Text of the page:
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Euro 2008 Ref Watch: Group Stages Review

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Compared to other international tournaments, the standard of arbitration at Euro 2008 has been near impeccable so far. Apart from marginal offside decisions, there were very few other controversial decisions. But, as it is human nature to pick on every little mistake, here are five of the most ambiguous calls, in ascending order:

5) Greece v Sweden (Massimo Busacca; Matthia Arnet, Stephane Cuhat)

Near the end of the first half, Zlatan Ibrahimovic fell like a sack of potatoes after a challenge by Giorgos Karagounis. Replays showed the Greek midfielder’s challenge worthy of a red card as he deliberately kicked Ibrahimovic in the groin. The referee missed this foul and merely stopped play as the Swedish striker lay injured.

This decision did not seem to alter the outcome of the game in any way, as Sweden went on to clinch victory, but it could have set a precedent regarding dirty tactics. Had the referee not seen the incident, UEFA should have taken retrospective action by suspending Karagounis.

4) Italy v Romania (Tom Henning Øvrebø; Geir Ã…ge Holen, Jan Petter Randen)

Luca Toni was sure he had given Italy the lead on the brink of half time, but the goal was ruled out for offside. Replays showed that a Romanian defender was a bit slow in moving up and actually played the Italian striker onside.

This wrong decision could have so nearly ended in a premature exit from Euro 2008 for the World Champions. A victory in that game would have put them in pole position to qualify from the group; instead they finished that match in a draw and depended on Holland’s performance against Romania to go through.

3) Austria v Poland (Howard Webb; Barren Cann, Mike Mullarkey)

Poland scored the opening goal in that game from an offside position, but that is not why Howard Webb had to withstand heavy criticism. Deep into stoppage time, the Austrians were awarded a penalty as Kienast’s shirt was given the slightest of tugs by a Polish defender.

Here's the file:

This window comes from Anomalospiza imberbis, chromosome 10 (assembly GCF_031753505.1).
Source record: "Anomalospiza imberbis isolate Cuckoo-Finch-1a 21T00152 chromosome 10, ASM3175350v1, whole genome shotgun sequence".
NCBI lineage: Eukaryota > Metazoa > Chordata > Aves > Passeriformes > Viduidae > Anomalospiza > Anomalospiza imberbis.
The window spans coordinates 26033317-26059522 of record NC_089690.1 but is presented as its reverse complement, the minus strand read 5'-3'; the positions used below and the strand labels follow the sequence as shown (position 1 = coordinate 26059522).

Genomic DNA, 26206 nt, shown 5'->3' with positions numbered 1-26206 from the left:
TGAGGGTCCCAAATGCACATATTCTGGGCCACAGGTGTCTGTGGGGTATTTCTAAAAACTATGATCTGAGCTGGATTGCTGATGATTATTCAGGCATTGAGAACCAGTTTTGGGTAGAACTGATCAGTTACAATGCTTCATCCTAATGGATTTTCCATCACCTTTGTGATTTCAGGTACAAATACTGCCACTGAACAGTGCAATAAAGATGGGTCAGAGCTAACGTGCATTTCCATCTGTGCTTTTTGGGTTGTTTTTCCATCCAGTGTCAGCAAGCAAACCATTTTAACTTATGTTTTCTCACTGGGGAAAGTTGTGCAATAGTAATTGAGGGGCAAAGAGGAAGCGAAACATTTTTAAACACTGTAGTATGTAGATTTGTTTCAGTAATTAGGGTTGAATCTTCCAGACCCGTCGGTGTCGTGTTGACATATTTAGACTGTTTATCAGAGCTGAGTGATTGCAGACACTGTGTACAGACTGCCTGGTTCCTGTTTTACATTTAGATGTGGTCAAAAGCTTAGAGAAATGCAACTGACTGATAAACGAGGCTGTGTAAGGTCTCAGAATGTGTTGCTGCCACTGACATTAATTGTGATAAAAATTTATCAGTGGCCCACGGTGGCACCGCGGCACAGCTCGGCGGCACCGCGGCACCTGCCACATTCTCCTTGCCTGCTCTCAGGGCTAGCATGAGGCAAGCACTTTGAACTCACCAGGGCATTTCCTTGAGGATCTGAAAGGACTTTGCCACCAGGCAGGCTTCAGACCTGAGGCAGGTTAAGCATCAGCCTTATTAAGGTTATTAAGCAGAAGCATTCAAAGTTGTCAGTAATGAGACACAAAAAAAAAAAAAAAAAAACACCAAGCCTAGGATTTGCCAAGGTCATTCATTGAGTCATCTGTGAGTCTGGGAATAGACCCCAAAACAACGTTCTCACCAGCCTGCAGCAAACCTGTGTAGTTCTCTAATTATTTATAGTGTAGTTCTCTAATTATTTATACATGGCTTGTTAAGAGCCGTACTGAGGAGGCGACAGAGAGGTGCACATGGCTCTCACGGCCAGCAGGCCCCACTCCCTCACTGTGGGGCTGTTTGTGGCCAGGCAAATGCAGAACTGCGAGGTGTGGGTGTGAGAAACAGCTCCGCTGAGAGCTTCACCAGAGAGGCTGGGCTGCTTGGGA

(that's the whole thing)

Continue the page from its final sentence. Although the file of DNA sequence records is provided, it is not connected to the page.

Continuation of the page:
Controversial as it was, the decision was actually a great one. There can be no shirt pulling, holding or shoving as players await a free kick to be taken and referees should start to take action against such fouls.

2) Netherlands v France (Herbert Fandel; Carsten Kadach, Volker Wezel)

Ooijer himself admitted that the ball struck his hand in the penalty area as he tried to prevent the French from equalizing, but the decision remains controversial. There seemed to be very little intent from the Dutch defender to handle the ball. It seemed that he just threw himself between the ball and the goal and hoped for the best.

The French might not be so understanding though, as the decision proved decisive in their Euro 2008 fate. The score was 1-0 to the Dutch when the penalty appeals were turned down and an equalizer might have changed the outcome of the game which ended in a convincing 4-1 victory for Holland. France was eventually knocked out after losing to Italy in the final game of the group.

1) Netherlands v Italy (Peter Fröjdfeldt; Stefan Wittberg, Henrik Andrén)

Whether it was the best decision of the tournament or just a fortunate mistake from the assistant referee remains to be debated. What is certain is that according to the book, the decision to let Ruud van Nisterlooy’s opening goal against Italy stand was a correct one.

The Italian fans will quickly point out that Panucci, who was the last defender, lay injured off the field and had no role to play in the goal. However, the defender might have also stayed down for a couple of other reasons: a) to get the referee to stop play as he was injured or b) because he realized he had no chance of getting up in time to play van Nisterlooy offside and thought he would not be taken into consideration by the assistant referee.

The rule covers these two angles brilliantly, but what it does not cover is the possibility that Panucci was actually injured. As it turns out the AS Roma defender was all right, so there can be no complaints about the goal.

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